Context: Insulin-like growth factor-I (IGF-I) has structural and functional similarities to insulin and may play a role in glucose homeostasis, along with insulin-like growth factor binding protein-3 (IGFBP-3), which binds the majority of circulating IGF-I.
Objective: To assess whether IGF-I and IGFBP-3 are associated with a higher risk of incident diabetes in older adults.
Design: Participants in the Cardiovascular Health Study (n = 3133), a cohort of adults aged ≥65 years, were observed for 16 years (n = 3133) for the development of incident diabetes. Statistical models were fit separately for men and women because of interactions with sex (P interaction: IGF-I, 0.02; IGFBP-3, 0.009) and were adjusted for relevant covariates.
Setting: General community.
Participants: Older adults who were nondiabetic at baseline and who did not develop diabetes within the first year of follow-up.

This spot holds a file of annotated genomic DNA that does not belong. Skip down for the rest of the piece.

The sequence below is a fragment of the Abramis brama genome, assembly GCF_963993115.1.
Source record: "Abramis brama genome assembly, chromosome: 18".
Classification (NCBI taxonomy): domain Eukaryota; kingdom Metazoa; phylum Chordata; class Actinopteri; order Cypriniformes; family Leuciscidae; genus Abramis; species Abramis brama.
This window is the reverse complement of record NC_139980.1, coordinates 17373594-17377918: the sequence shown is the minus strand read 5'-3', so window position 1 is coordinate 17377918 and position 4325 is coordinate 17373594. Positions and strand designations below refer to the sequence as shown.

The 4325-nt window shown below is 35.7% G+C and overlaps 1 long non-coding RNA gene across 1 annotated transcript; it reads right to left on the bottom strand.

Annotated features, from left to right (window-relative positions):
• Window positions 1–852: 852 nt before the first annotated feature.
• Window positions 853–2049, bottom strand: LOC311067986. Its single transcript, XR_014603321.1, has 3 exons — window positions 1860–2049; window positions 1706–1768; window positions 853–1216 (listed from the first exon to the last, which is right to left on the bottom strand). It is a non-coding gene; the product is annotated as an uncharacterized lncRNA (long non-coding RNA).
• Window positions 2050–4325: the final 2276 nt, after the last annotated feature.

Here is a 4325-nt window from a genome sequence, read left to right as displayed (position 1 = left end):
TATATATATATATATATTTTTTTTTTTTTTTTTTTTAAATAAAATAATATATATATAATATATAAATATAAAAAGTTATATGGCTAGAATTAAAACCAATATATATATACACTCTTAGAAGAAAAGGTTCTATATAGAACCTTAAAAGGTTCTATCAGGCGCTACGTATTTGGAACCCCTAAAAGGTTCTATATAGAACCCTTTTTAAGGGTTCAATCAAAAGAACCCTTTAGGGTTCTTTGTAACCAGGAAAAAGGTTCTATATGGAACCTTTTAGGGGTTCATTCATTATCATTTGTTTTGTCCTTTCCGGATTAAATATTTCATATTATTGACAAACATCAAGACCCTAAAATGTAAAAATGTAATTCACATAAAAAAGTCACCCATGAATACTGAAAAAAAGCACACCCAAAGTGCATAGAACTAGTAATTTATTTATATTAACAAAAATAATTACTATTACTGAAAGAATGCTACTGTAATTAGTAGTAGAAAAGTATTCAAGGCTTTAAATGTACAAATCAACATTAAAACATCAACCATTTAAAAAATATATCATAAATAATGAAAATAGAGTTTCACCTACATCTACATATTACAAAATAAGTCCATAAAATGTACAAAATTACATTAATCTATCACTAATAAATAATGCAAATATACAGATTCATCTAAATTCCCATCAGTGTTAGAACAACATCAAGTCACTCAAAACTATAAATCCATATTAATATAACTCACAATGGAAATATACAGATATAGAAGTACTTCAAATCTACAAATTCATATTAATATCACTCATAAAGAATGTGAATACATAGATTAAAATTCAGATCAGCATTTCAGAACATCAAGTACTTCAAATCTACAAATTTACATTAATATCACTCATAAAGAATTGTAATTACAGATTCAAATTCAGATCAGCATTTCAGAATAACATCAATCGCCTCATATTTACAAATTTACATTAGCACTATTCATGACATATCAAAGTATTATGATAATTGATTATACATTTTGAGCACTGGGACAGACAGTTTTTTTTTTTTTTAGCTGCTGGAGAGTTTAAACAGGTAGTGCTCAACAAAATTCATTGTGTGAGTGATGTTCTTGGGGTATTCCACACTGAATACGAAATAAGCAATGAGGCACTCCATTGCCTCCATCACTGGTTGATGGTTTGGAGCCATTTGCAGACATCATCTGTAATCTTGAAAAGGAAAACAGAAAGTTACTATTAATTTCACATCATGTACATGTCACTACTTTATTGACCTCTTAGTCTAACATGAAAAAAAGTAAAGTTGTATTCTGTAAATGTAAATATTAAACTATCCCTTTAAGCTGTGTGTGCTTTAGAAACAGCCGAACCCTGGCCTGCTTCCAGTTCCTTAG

Interventions: Not applicable.
Main Outcome Measure: Incident diabetes as measured by fasting plasma glucose (FPG) ≥126 mg/dL, non-FPG ≥200 mg/dL, use of pharmacological treatment of diabetes, or existence of two or more inpatient or three or more outpatient or (at least one inpatient and at least one outpatient) Centers for Medicare & Medicaid Services claims with the diagnostic International Classification of Diseases, Ninth Revision, Clinical Modification code of 250.xx.
Results: In women, higher IGFBP-3 (hazard ratio tertile 3 vs tertile 1 = 2.30; 95% confidence interval, 1.55 to 3.40; P trend < 0.0001) was significantly associated with incident diabetes. Total IGF-I was not significantly associated with incident diabetes. In men, neither IGF-I nor IGFBP-3 was significantly associated with incident diabetes.
Conclusions: We confirmed a previously reported association between circulating IGFBP-3 and diabetes risk in the older adult population, establishing that this association is present among women but could not be shown to be associated in men.
|Original language||English (US)|
|Number of pages||7|
|Journal||The Journal of clinical endocrinology and metabolism|
|State||Published - Dec 1 2017|
ASJC Scopus subject areas
- Endocrinology, Diabetes and Metabolism
- Clinical Biochemistry
- Biochemistry, medical